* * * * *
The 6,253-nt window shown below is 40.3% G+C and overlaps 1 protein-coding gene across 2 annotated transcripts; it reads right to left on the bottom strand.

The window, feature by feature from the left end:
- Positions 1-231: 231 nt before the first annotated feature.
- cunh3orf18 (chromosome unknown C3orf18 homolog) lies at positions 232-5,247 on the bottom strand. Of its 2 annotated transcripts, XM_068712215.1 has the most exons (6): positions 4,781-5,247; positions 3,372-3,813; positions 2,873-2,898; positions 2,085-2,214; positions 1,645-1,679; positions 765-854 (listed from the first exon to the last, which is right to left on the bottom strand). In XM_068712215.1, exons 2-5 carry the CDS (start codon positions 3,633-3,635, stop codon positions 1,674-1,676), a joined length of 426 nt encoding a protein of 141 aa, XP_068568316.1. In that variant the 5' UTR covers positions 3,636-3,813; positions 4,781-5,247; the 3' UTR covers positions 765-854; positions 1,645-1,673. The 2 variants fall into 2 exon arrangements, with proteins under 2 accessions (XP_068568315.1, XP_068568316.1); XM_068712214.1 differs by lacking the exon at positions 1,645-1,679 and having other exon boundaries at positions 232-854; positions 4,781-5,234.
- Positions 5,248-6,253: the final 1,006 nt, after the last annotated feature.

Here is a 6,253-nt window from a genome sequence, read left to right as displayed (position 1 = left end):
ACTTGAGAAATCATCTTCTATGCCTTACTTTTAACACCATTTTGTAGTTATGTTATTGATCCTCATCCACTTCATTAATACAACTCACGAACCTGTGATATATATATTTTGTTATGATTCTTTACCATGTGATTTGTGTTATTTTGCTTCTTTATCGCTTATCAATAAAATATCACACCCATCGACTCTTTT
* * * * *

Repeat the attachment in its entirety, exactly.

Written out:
The 6,253-nt window shown below is 40.3% G+C and overlaps 1 protein-coding gene across 2 annotated transcripts; it reads right to left on the bottom strand.

The window, feature by feature from the left end:
- Positions 1-231: 231 nt before the first annotated feature.
- cunh3orf18 (chromosome unknown C3orf18 homolog) lies at positions 232-5,247 on the bottom strand. Of its 2 annotated transcripts, XM_068712215.1 has the most exons (6): positions 4,781-5,247; positions 3,372-3,813; positions 2,873-2,898; positions 2,085-2,214; positions 1,645-1,679; positions 765-854 (listed from the first exon to the last, which is right to left on the bottom strand). In XM_068712215.1, exons 2-5 carry the CDS (start codon positions 3,633-3,635, stop codon positions 1,674-1,676), a joined length of 426 nt encoding a protein of 141 aa, XP_068568316.1. In that variant the 5' UTR covers positions 3,636-3,813; positions 4,781-5,247; the 3' UTR covers positions 765-854; positions 1,645-1,673. The 2 variants fall into 2 exon arrangements, with proteins under 2 accessions (XP_068568315.1, XP_068568316.1); XM_068712214.1 differs by lacking the exon at positions 1,645-1,679 and having other exon boundaries at positions 232-854; positions 4,781-5,234.
- Positions 5,248-6,253: the final 1,006 nt, after the last annotated feature.

Here is a 6,253-nt window from a genome sequence, read left to right as displayed (position 1 = left end):
ACTTGAGAAATCATCTTCTATGCCTTACTTTTAACACCATTTTGTAGTTATGTTATTGATCCTCATCCACTTCATTAATACAACTCACGAACCTGTGATATATATATTTTGTTATGATTCTTTACCATGTGATTTGTGTTATTTTGCTTCTTTATCGCTTATCAATAAAATATCACACCCATCGACTCTTTT